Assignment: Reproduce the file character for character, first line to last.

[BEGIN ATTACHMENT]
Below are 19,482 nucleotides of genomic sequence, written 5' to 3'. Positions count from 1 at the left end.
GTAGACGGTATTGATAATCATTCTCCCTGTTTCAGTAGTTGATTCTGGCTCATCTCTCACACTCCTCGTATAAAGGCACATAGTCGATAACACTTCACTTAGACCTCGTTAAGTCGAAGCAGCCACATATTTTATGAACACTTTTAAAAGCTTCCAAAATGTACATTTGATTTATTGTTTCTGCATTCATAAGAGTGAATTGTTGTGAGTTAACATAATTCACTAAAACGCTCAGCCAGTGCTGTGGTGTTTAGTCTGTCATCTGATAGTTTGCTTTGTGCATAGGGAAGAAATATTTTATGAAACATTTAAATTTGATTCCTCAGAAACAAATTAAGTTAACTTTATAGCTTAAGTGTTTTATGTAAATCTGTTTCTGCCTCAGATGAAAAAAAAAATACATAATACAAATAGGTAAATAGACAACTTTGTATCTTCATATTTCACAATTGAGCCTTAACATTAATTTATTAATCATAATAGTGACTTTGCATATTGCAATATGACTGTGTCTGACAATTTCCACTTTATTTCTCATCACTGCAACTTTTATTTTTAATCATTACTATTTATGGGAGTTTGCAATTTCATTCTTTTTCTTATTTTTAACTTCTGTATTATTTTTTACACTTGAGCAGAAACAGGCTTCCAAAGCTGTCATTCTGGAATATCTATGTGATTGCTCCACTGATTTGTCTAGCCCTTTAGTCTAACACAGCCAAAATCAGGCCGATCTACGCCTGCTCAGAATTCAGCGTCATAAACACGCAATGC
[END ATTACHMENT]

Below are 19,482 nucleotides of genomic sequence, written 5' to 3'. Positions count from 1 at the left end.
GTAGACGGTATTGATAATCATTCTCCCTGTTTCAGTAGTTGATTCTGGCTCATCTCTCACACTCCTCGTATAAAGGCACATAGTCGATAACACTTCACTTAGACCTCGTTAAGTCGAAGCAGCCACATATTTTATGAACACTTTTAAAAGCTTCCAAAATGTACATTTGATTTATTGTTTCTGCATTCATAAGAGTGAATTGTTGTGAGTTAACATAATTCACTAAAACGCTCAGCCAGTGCTGTGGTGTTTAGTCTGTCATCTGATAGTTTGCTTTGTGCATAGGGAAGAAATATTTTATGAAACATTTAAATTTGATTCCTCAGAAACAAATTAAGTTAACTTTATAGCTTAAGTGTTTTATGTAAATCTGTTTCTGCCTCAGATGAAAAAAAAAATACATAATACAAATAGGTAAATAGACAACTTTGTATCTTCATATTTCACAATTGAGCCTTAACATTAATTTATTAATCATAATAGTGACTTTGCATATTGCAATATGACTGTGTCTGACAATTTCCACTTTATTTCTCATCACTGCAACTTTTATTTTTAATCATTACTATTTATGGGAGTTTGCAATTTCATTCTTTTTCTTATTTTTAACTTCTGTATTATTTTTTACACTTGAGCAGAAACAGGCTTCCAAAGCTGTCATTCTGGAATATCTATGTGATTGCTCCACTGATTTGTCTAGCCCTTTAGTCTAACACAGCCAAAATCAGGCCGATCTACGCCTGCTCAGAATTCAGCGTCATAAACACGCAATGC